5Oliver Moisich (Paderborn), in his article “The Digital Classroom: A Digital Humanities Primer on Tools, Methods, and Resources,” supports using computational methods in order to give learners (and teachers) the know-how to navigate digital worlds that otherwise would remain opaque surfaces. He does so by discussing the digitalization of American Studies in general, then introducing concrete digital tools to work particularly with visual media and graphic narratives. Lastly, Moisich discusses the challenges of such an approach by referring back to his own teaching experiences in an American studies seminar on cartoons.

6In his article “Flipped Classrooms and the Pitfalls of Digital Learning,” Philipp Reisner (Ljubljana) takes up the debate on the advantages and challenges of this teaching design by examining socio-economic benefits, the importance of social learning, as well problems caused by limitations of electronic accessibility. For a more balanced evaluation of the concept, Reisner assesses the teacher’s and the student’s role in the digital learning environment of the flipped classroom and concludes by advising readers to familiarize themselves with the deeper presuppositions of the flipped classroom-model and the consequences in the American studies classroom.

7When it comes to digital pedagogy, teaching critical media and data literacy skills in light of ever-growing volumes of information is paramount. The starting point for Viola Huang’s (Passau) article “Teaching the Black Power Movement, the Genre of Documentary Film and Critical Media Literacy” is the University of Passau’s Information and Media Literacy Project. As part of the project, the university designed a room for pre-service teachers to gather, collaborate, and experiment, the Didaktisches Labor (DiLab). Here students learn to navigate and productively process the increasingly vaster amounts of available information and produce knowledge in the form of digital exhibits, podcasts, and videos. Huang discusses the project possibilities in the context of a seminar that asks how the perceptions of the Black Power Movement are shaped by the format of documentary films.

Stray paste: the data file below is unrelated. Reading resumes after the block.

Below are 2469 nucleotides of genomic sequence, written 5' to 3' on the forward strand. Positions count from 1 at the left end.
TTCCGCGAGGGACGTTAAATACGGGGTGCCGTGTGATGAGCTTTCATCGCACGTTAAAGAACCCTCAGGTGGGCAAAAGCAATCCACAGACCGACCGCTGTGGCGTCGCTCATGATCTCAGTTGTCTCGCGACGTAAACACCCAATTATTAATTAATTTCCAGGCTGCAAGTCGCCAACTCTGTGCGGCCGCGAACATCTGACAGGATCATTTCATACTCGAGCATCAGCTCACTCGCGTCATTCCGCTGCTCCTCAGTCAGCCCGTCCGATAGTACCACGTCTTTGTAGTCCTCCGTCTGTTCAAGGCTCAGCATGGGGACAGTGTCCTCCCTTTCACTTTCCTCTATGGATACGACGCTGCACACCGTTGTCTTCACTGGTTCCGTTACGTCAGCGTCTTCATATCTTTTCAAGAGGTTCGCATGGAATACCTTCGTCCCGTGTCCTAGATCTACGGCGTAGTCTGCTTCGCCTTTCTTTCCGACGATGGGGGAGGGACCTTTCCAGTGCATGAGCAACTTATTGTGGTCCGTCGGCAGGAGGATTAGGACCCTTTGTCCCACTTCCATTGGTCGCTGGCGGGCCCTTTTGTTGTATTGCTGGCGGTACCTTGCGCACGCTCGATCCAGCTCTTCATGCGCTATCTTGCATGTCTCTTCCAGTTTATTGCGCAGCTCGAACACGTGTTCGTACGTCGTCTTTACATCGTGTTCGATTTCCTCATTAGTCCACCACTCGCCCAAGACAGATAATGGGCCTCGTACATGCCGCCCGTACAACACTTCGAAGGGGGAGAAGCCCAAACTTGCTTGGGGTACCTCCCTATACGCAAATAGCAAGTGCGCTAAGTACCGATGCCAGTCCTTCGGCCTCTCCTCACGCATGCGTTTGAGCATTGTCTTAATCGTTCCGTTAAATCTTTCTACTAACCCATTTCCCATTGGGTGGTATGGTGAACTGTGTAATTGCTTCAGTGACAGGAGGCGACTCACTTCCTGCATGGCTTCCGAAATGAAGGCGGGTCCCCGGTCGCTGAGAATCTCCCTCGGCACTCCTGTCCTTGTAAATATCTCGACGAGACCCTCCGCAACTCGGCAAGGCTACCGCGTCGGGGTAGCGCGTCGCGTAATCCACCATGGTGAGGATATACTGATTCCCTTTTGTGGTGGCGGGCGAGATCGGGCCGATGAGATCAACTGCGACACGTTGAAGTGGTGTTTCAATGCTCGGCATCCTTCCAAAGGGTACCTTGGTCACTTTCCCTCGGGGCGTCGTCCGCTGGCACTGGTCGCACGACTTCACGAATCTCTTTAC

8For a number of years, Joannis Kaliampos (Lüneburg) and Martina Kohl (Berlin) have cooperated in the long-running and highly successful project “Going Green – Education of Sustainability” as part of their blended-learning platform “Teach about US” In their article “‘I Think They Are Irresponsible’: Teaching Sustainability with (Counter)Narratives in the EFL Classroom,” they contextualize the blended learning format “Going Green,” which brings together American and German high school students and combines approaches of foreign language education (English) with Content and Language Integrated Learning (CLIL). By discussing the results of their survey questionnaire, Kaliampos and Kohl convincingly show how students struggle to differentiate between mainstream narratives and counter-public notions, especially when it comes to ecological issues. The article highlights ways to use narratives productively to benefit intercultural learning.

9The promises of digital pedagogy, from incentivized learning through gamification to using cloud-based systems that enable collaborative learning formats, are captivating but not without limitations if questions of access and inclusion are considered. It is here that we offer the present volume as a contribution to the debate about the potential for digital technologies. With a carefully executed digital pedagogy new technologies may successfully complement, but never replace, the necessary human-to-human interactions in the classroom.

Suggested Citation

Gessner, Ingrid, and Uwe Küchler. “Introduction: Digital Pedagogy in American Studies.” American Studies Journal 70 (2020). Web. 28 May. 2024. DOI 10.18422/70-01.